The historical roots of the SJ Pottery designs provide a rich tapestry from which Jostes and Skinner draw inspiration. English, French, German and American “pots of old” speak to them of a traditional line of craftsmen who labored daily to provide a community with not only functional, but artful objects.

The works include themes such as “Couples,” “Craftsman” and “Slices of Daily Life.” Idioms and snippets of wisdom are written in the design, in German, or Pennsylvania Dutch, with English translations on the back.

More contemporary works are also created by both Jostes and Skinner, with painstaking carving and multiple layers of glaze.

The exhibit will be on display in the Main Gallery until the end of October.

Laura Goldman Weinberg is a Fairfield artist “who allows the creative energy of life to dance through her onto the canvas.”

Weinberg’s interest in art began early, nurtured by classes at The Art Institute of Pittsburgh and then at college art education classes. After graduation she studied at the Toledo Museum of Art, and when living in Chicago, she took neighborhood art classes, all the time exploring different media: drawing, watercolor, oil, tissue paper collage, acrylic and mixed media.

When she, along with her husband and two children, moved to Fairfield, she continued to experiment with different media while creating many art pieces.

After Weinberg was diagnosed with and treated for cancer, she re-evaluated her life and decided to once again take local art classes and share her creative talents with the world. Her teacher encouraged her to continue to explore and express her inner creativity and hosted her first exhibit. Since then, she has been exhibiting, selling and sharing her art with others.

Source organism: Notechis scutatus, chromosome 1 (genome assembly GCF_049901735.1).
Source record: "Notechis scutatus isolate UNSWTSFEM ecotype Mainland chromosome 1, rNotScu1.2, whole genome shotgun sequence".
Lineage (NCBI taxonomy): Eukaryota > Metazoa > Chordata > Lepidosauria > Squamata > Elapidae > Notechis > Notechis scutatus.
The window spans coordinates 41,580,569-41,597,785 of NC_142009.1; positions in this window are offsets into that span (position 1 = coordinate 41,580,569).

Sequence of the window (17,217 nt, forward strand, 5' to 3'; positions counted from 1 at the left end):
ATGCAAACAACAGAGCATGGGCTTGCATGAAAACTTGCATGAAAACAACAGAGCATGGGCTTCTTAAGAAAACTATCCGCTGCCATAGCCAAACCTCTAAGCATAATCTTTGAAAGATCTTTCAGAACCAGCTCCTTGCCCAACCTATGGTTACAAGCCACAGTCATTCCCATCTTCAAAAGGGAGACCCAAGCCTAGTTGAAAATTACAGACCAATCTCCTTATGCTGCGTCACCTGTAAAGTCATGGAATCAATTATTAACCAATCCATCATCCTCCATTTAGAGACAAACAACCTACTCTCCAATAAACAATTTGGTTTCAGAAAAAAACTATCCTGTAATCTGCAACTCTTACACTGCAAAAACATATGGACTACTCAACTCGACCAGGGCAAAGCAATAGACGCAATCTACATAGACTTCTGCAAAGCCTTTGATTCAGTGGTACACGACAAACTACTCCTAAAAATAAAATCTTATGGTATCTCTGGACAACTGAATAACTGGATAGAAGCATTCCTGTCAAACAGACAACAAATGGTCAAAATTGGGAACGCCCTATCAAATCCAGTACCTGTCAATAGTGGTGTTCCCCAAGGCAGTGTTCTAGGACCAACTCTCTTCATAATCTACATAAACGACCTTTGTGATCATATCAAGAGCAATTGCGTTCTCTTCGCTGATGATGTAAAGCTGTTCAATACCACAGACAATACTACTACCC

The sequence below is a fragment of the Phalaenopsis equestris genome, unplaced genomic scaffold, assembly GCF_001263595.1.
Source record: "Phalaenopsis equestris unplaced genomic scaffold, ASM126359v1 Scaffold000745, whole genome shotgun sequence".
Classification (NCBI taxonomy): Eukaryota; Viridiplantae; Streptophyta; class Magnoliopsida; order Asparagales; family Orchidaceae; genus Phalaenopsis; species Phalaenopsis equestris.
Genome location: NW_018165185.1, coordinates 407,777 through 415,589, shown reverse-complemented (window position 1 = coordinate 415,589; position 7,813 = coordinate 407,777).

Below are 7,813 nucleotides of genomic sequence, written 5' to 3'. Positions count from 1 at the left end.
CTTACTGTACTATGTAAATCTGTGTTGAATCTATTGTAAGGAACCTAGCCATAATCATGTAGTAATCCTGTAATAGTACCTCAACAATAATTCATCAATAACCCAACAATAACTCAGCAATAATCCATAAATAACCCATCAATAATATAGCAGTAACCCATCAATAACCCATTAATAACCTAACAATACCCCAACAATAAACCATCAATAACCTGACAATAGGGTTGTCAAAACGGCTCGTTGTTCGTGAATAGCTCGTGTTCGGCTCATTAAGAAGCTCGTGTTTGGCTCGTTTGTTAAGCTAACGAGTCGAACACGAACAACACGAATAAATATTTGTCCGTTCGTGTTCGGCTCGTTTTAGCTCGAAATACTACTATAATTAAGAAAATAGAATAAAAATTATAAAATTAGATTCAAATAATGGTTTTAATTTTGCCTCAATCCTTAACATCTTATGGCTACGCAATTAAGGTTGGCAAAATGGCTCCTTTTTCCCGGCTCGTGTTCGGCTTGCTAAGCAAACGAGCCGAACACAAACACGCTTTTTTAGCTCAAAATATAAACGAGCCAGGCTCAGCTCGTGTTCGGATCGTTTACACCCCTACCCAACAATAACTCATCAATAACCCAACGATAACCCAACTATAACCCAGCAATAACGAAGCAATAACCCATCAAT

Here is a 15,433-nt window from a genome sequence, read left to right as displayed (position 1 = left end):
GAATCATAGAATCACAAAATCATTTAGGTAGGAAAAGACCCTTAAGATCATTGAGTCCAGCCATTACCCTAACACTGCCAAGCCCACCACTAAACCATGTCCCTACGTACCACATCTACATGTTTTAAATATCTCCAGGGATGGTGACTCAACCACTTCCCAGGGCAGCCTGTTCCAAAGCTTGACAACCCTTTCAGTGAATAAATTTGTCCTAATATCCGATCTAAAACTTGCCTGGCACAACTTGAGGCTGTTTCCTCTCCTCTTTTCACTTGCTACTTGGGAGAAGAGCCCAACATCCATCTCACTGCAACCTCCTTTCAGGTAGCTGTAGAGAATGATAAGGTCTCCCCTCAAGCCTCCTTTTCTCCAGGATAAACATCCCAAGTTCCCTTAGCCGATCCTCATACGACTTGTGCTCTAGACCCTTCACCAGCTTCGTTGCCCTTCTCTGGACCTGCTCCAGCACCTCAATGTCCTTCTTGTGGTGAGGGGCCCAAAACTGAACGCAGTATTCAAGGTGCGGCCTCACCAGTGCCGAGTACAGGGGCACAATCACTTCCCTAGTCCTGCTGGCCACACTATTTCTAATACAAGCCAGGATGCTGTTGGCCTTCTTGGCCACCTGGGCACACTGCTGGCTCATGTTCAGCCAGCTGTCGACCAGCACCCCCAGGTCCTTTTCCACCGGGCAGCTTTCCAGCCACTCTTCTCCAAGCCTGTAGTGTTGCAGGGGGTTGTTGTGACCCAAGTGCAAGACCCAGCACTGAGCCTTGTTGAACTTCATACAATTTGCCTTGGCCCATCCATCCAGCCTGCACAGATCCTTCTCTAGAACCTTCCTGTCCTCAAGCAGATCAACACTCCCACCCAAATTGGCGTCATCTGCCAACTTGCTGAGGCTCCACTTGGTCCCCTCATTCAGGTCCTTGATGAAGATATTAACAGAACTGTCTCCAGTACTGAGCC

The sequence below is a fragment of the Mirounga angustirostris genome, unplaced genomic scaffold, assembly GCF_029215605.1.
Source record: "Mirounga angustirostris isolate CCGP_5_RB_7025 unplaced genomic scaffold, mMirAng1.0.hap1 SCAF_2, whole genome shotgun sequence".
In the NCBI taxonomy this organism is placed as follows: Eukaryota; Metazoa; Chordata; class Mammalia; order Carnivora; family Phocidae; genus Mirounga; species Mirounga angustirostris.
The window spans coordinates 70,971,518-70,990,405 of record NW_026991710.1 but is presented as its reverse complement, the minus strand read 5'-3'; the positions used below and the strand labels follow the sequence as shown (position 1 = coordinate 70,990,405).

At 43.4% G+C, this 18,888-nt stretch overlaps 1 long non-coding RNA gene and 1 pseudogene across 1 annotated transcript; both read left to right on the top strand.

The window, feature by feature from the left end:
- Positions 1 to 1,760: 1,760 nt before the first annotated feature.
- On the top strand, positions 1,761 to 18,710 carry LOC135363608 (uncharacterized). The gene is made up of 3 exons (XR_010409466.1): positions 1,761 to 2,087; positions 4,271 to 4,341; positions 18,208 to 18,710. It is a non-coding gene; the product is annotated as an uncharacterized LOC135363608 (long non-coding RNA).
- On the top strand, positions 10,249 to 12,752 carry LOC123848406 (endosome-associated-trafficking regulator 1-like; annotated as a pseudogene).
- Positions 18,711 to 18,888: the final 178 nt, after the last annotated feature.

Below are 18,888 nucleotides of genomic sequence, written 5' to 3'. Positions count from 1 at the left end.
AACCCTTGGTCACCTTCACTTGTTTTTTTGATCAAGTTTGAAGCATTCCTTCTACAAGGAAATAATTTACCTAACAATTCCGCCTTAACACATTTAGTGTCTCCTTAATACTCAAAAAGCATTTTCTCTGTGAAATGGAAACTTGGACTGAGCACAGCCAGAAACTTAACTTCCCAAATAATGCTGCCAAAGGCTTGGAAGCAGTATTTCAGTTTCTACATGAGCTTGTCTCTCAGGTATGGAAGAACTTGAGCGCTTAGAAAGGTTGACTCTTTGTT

Weinberg currently favors acrylic paint on either primed or unprimed canvas.

She has won first and third place at regional Iowa Artists Shows, as well as a Gallery Pick Award.

Weinberg’s “Flowers” exhibit will be in the art association’s Hallway Gallery through October.

Bryan Peterson has lived in Fairfield for 30 years and has a very diverse background including 25 years as a provider and administrator in emergency medical care services and systems, event production, drawing cartoon maps, producing special feature sections appearing in USA Today newspaper, building/remodeling houses and boats. He circled the world in a 24-foot boat powered by biodiesel and holds a captain’s license for sail, steam and power boats to 25 tons.

Fairfield Art Association is hosting the display of Peterson’s first sculpture “The Big Bike” in the Atrium.

“This is the first metal sculpture I’ve completed,” said Peterson. “I haven’t had any formal training in the arts, welding or working with metal, but the endless how-to videos on YouTube are a treasured resource.”

The bike is made entirely from scrap metal gathered from recyclers, auctions, yard sales, Craigslist and friends. It weighs about 450 pounds, plus the metal base weighs about 300 pounds. “The Big Bike” took nearly six months to complete. Two antique steel wheels from a horse-drawn farm implement were the origin of the project.

“I didn’t have a plan for how the finished bike would look,” said Peterson. “It kind of revealed itself in a piece by piece. When something struck my fancy, I would cut the piece from its source, clean and shape as needed, then give it a try and see if I liked the effect.”

Peterson will be at the artists reception from 6-8 p.m. Friday to explain more about the materials and process he used in his creation.